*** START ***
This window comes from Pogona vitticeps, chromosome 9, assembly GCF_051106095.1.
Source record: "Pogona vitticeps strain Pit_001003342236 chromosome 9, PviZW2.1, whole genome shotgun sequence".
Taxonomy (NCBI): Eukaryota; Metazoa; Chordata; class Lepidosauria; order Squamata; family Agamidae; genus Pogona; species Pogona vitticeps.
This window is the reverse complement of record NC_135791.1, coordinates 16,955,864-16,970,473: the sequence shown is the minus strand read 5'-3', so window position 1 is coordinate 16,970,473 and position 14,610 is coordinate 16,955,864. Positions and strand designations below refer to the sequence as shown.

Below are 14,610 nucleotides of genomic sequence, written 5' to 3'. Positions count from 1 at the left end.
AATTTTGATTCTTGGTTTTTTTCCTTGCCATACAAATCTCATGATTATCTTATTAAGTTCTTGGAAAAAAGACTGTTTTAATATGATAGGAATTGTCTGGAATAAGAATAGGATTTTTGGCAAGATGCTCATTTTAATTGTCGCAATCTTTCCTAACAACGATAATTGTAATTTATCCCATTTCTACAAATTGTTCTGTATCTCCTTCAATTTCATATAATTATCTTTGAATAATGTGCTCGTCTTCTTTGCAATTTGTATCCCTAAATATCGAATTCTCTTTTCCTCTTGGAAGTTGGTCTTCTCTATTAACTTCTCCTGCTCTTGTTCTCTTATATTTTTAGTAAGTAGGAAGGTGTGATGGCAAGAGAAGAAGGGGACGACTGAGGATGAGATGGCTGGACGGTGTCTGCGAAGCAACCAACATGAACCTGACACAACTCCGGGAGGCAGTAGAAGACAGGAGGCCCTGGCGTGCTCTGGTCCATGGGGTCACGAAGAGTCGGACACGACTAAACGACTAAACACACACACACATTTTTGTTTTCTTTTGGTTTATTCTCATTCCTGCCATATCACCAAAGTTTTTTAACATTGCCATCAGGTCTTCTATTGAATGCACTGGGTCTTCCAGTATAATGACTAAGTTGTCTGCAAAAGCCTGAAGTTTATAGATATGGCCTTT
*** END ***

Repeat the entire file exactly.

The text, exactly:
This window comes from Pogona vitticeps, chromosome 9, assembly GCF_051106095.1.
Source record: "Pogona vitticeps strain Pit_001003342236 chromosome 9, PviZW2.1, whole genome shotgun sequence".
Taxonomy (NCBI): Eukaryota; Metazoa; Chordata; class Lepidosauria; order Squamata; family Agamidae; genus Pogona; species Pogona vitticeps.
This window is the reverse complement of record NC_135791.1, coordinates 16,955,864-16,970,473: the sequence shown is the minus strand read 5'-3', so window position 1 is coordinate 16,970,473 and position 14,610 is coordinate 16,955,864. Positions and strand designations below refer to the sequence as shown.

Below are 14,610 nucleotides of genomic sequence, written 5' to 3'. Positions count from 1 at the left end.
AATTTTGATTCTTGGTTTTTTTCCTTGCCATACAAATCTCATGATTATCTTATTAAGTTCTTGGAAAAAAGACTGTTTTAATATGATAGGAATTGTCTGGAATAAGAATAGGATTTTTGGCAAGATGCTCATTTTAATTGTCGCAATCTTTCCTAACAACGATAATTGTAATTTATCCCATTTCTACAAATTGTTCTGTATCTCCTTCAATTTCATATAATTATCTTTGAATAATGTGCTCGTCTTCTTTGCAATTTGTATCCCTAAATATCGAATTCTCTTTTCCTCTTGGAAGTTGGTCTTCTCTATTAACTTCTCCTGCTCTTGTTCTCTTATATTTTTAGTAAGTAGGAAGGTGTGATGGCAAGAGAAGAAGGGGACGACTGAGGATGAGATGGCTGGACGGTGTCTGCGAAGCAACCAACATGAACCTGACACAACTCCGGGAGGCAGTAGAAGACAGGAGGCCCTGGCGTGCTCTGGTCCATGGGGTCACGAAGAGTCGGACACGACTAAACGACTAAACACACACACACATTTTTGTTTTCTTTTGGTTTATTCTCATTCCTGCCATATCACCAAAGTTTTTTAACATTGCCATCAGGTCTTCTATTGAATGCACTGGGTCTTCCAGTATAATGACTAAGTTGTCTGCAAAAGCCTGAAGTTTATAGATATGGCCTTT